Drug violations would lead to financial aid loss in proposal

By Lisa Grzyboski

The Pitt News (U. of Pittsburgh)

PITTSBURGH (U-WIRE) - College students may want to think twice before taking a hit of heroin or a puff of pot, because it may soon mean saying goodbye to their federal financial aid.

Under next year's higher education bill, currently in a House/Senate conference committee, Congress is looking to suspend federal financial assistance for college students convicted of possessing or selling marijuana or other illegal drugs.

"Taxpayers have a right to know that students who have a drug abuse problem aren't using tax dollars to go through school," said U.S. Rep. Mark Souder, R-Ind., the prime sponsor of the provision. "Any time you go into the public treasury, the public has a right to hold you accountable."

More than 40 percent of undergraduates attending public universities and more than half of private school-goers working toward their bachelor's degrees rely on some type of federal aid to complete their education, according to statistics from the U.S. Department of Education.

Under Souder's provision, the severity of punishment would depend on the number of prior offenses as well as the nature of the crime.

A first offense for drug possession would suspend a student's federal aid for one year, while a second offense would bring a two-year suspension. A third conviction would result in indefinite suspension.

By successfully completing a rehabilitation program and testing negative for drug use twice in random tests, students would be able to re-gain aid eligibility more quickly.

Souder said the punishment is meant to send a warning to America's young people that, if they experiment with drugs, there will be consequences down the road, but not everyone agrees with the bill's tactics.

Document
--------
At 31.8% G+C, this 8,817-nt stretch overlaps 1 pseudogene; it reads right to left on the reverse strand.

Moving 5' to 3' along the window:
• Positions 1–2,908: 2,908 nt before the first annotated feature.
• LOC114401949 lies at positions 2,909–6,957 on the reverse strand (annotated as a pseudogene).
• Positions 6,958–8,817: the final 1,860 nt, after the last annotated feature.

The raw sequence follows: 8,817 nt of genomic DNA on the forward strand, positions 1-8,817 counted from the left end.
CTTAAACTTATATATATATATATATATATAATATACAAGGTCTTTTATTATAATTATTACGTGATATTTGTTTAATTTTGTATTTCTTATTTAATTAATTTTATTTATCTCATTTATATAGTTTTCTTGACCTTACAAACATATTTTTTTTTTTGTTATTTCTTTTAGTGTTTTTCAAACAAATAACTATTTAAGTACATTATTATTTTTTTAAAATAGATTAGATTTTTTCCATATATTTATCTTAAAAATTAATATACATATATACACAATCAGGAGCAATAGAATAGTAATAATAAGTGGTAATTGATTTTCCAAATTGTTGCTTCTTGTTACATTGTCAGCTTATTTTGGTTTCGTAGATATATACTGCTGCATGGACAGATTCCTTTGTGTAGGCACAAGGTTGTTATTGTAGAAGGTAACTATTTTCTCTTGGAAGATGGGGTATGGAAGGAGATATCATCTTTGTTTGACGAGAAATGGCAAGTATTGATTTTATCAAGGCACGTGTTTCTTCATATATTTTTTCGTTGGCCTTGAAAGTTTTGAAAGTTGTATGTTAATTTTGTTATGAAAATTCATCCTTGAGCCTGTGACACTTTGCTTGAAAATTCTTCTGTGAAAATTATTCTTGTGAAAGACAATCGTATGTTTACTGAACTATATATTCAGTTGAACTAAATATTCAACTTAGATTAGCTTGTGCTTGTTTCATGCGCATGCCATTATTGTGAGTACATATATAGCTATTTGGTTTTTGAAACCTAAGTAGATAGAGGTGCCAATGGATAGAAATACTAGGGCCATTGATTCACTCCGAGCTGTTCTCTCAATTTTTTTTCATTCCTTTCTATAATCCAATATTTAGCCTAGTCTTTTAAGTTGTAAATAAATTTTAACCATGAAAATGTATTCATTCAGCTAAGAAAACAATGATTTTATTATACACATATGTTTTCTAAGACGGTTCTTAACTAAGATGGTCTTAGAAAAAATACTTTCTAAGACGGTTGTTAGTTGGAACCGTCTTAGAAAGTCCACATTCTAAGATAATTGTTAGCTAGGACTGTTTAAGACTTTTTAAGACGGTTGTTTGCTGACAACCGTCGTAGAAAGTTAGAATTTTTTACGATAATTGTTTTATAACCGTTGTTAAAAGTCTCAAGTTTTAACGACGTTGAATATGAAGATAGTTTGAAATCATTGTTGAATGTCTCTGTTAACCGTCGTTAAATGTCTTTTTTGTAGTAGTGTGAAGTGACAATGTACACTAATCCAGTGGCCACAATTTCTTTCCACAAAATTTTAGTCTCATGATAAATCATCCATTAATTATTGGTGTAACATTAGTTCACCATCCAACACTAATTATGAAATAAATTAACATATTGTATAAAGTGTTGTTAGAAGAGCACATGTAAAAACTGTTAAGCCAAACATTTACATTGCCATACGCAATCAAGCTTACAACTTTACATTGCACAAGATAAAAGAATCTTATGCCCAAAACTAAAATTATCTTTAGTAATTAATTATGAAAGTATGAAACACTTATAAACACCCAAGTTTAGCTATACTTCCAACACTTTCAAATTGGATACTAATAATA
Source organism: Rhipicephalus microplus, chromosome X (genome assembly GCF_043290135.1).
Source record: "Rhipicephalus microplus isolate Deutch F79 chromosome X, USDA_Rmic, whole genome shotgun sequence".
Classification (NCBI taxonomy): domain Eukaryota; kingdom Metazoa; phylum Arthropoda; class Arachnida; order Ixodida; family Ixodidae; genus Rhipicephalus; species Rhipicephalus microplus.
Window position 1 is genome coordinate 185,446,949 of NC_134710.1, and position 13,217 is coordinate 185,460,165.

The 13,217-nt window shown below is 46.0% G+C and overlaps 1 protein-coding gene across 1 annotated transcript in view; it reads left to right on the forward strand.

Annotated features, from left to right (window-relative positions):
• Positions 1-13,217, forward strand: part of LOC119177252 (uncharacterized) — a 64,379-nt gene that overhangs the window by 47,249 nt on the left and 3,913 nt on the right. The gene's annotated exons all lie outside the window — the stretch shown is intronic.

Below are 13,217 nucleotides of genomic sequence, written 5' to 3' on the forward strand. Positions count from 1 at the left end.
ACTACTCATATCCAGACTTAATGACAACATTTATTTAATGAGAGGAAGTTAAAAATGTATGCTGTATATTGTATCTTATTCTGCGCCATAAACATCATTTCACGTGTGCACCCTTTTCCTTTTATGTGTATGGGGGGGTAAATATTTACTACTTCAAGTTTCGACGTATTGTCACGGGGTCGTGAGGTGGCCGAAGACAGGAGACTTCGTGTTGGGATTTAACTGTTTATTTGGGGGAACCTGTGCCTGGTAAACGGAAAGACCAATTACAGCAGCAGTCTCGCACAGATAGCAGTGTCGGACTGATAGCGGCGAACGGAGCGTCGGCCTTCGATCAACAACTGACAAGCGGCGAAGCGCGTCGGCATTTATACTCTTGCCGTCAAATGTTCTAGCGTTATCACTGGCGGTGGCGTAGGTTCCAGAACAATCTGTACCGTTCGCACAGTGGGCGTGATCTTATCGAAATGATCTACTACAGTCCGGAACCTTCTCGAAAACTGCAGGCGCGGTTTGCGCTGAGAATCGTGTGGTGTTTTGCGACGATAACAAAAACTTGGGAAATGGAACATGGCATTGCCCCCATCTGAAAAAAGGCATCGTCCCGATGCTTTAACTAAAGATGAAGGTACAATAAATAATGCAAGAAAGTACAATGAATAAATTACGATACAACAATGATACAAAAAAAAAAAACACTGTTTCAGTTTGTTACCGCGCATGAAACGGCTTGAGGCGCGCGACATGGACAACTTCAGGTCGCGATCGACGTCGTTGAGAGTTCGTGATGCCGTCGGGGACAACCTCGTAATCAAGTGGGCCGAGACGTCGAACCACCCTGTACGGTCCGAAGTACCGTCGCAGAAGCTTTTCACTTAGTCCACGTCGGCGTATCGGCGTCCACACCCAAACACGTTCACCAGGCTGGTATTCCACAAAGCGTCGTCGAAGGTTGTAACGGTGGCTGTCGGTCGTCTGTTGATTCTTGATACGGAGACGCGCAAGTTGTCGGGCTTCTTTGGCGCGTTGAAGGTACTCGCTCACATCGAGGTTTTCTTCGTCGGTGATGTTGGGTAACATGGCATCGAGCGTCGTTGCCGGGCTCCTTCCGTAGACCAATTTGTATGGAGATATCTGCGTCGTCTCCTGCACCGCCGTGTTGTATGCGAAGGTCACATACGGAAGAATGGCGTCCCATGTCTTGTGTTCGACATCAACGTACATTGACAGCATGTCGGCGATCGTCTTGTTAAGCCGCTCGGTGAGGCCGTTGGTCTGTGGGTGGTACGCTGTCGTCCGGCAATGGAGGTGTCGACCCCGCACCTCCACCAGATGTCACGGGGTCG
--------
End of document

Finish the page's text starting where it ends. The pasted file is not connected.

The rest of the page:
"Philosophically, we don't like the notion that if you need the financial aid, then the drug standard applies to you, and if you don't need financial aid then it doesn't apply," said Jacqueline King, director of federal policy analysis for the American Council on Education, a Washington, D.C.-based group that represents hundreds of colleges and universities throughout the nation.

"College campuses are not going to know who has been convicted of drugs and who hasn't unless the student voluntarily gives them this information," King said. "Are universities supposed to do some huge background check? It's just very confusing and this provision doesn't make it clear how institutions are supposed to figure this out."

While Souder said he sees the problems and concedes the provision may take awhile to be implemented, he disagreed with critics who suggest there are no solutions.

"My feeling is that these are universities and this is the United States, and people are tracking every type of information under the sun here," he said.

Both the House and the Senate have overwhelmingly approved the higher education bill, which includes the drug provisions, and Souder is on the conference committee that will produce the final draft for President Clinton.

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